. Then, a softmax layer is used to balance the scores

and and the weights and are outputted for left eye and right eye. The method which produces scores from feature is various, in the paper, we directly use the method proposed in [7].

The proposed component has following properties:

  1. Score is related with face feature, which is used to predict basic gaze directions. It means that basic gaze directions can decide the size of . This corresponds with the first factor we describe above.

  2. Score is related with left eye feature. On the other words, is related with the left eye appearance. It corresponds with the second factor we describe above.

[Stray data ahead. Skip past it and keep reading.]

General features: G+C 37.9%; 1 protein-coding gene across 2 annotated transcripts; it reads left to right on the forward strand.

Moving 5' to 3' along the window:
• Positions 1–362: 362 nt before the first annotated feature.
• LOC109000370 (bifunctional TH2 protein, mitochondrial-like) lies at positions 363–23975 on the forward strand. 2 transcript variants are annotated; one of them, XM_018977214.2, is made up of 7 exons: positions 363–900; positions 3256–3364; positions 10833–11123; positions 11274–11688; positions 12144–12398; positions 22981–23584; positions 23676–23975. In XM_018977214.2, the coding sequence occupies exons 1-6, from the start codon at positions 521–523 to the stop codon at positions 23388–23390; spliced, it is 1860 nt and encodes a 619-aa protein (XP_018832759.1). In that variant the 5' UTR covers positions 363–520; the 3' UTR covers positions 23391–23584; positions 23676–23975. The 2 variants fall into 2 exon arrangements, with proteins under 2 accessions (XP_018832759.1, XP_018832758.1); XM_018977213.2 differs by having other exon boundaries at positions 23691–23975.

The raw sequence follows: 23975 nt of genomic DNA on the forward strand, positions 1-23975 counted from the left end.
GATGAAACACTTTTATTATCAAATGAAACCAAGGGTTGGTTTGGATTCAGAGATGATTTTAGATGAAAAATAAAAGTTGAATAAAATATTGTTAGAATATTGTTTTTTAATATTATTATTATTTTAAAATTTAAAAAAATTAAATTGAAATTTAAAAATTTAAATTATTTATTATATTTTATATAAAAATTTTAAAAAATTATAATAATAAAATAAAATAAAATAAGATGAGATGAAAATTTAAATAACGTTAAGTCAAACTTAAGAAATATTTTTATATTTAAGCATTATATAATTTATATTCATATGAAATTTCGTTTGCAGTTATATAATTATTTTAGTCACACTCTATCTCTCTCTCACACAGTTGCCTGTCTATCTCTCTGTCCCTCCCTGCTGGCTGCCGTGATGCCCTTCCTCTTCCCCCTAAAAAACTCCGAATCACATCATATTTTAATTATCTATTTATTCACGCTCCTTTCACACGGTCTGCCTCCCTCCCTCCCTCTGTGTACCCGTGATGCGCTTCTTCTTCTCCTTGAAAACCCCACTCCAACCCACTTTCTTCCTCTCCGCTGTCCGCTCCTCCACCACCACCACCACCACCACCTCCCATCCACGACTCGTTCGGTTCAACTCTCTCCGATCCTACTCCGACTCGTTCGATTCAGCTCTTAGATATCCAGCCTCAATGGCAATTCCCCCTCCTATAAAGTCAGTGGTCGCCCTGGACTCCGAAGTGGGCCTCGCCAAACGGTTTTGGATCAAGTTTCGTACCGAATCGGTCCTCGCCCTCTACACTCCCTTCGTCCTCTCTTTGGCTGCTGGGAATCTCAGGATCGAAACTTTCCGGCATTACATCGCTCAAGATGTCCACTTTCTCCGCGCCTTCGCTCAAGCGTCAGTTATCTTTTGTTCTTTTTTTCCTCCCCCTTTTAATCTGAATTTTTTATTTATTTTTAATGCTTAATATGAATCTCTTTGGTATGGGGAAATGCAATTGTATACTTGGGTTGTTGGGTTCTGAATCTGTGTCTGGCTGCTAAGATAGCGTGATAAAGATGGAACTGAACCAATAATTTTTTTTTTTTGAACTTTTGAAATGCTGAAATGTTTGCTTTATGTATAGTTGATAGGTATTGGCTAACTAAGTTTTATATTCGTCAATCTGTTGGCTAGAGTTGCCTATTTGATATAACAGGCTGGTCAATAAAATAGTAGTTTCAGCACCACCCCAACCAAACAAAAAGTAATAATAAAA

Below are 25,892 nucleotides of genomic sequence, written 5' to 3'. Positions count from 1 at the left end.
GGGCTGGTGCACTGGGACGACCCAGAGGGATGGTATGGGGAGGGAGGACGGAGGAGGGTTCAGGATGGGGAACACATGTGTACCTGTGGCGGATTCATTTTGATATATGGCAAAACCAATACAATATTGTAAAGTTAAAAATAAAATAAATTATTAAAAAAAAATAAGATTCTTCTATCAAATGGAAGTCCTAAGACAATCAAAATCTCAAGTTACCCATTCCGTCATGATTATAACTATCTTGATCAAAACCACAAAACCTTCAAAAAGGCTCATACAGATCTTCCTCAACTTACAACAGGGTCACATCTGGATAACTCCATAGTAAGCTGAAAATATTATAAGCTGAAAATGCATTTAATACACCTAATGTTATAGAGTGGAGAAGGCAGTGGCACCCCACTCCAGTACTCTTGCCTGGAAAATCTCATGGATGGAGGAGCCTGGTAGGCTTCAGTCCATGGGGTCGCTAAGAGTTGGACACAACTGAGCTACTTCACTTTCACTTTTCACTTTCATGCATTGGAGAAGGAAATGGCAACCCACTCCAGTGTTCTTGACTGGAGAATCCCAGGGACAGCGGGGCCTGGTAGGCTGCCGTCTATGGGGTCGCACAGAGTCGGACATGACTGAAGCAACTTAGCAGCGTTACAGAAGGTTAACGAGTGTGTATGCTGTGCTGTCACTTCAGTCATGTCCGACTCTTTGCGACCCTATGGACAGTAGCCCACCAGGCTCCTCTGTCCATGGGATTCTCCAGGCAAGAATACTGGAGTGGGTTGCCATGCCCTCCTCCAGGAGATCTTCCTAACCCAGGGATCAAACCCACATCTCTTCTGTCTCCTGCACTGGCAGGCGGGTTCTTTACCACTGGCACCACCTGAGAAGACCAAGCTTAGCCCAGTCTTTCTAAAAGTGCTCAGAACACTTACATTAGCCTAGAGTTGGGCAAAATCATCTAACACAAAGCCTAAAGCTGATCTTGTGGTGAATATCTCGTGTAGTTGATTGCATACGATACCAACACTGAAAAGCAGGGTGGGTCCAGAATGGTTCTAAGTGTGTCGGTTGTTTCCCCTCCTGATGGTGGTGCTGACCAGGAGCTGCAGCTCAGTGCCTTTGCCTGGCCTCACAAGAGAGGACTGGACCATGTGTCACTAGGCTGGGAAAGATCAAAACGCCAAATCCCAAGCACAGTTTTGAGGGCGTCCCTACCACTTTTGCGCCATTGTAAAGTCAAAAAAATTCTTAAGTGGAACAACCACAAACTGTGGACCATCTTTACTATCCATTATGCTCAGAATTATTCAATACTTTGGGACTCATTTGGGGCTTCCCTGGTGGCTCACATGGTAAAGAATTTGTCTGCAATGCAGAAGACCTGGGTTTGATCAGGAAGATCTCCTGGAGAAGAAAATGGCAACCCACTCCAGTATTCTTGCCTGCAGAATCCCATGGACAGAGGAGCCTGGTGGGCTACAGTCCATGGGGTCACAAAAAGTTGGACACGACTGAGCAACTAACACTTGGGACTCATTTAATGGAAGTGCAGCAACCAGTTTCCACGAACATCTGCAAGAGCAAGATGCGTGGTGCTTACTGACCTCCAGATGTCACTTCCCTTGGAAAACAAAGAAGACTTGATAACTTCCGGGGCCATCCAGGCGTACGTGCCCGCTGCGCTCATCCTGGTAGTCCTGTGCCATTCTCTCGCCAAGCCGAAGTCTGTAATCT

3. Score is irrelevant to right eye feature, it is reasonable that the scores of left eyes are irrelevant to right eyes.

  4. is generated by comparing and . Although the scores of left eyes are irrelevant to right eyes, the final weight should be generated with considering both the scores of two eyes.

  5. Above properties also suit for and .

We also formulate the process of our implementation as follows. we acquire the score of left eyes by

(1)

and acquire the score of right eyes by

(2)

where , and are learned parameters and are implemented by fully connected layers.

Meanwhile, a softmax layer is used to balance the scores of left and right and outputs the weights.

(3)

The final eye feature can be acquired by

(4)
Figure 3: The coarse-to-fine process is generalized as a bi-gram model, which bridges gaze residual and corresponding basic gaze direction .

Coarse-to-fine gaze estimation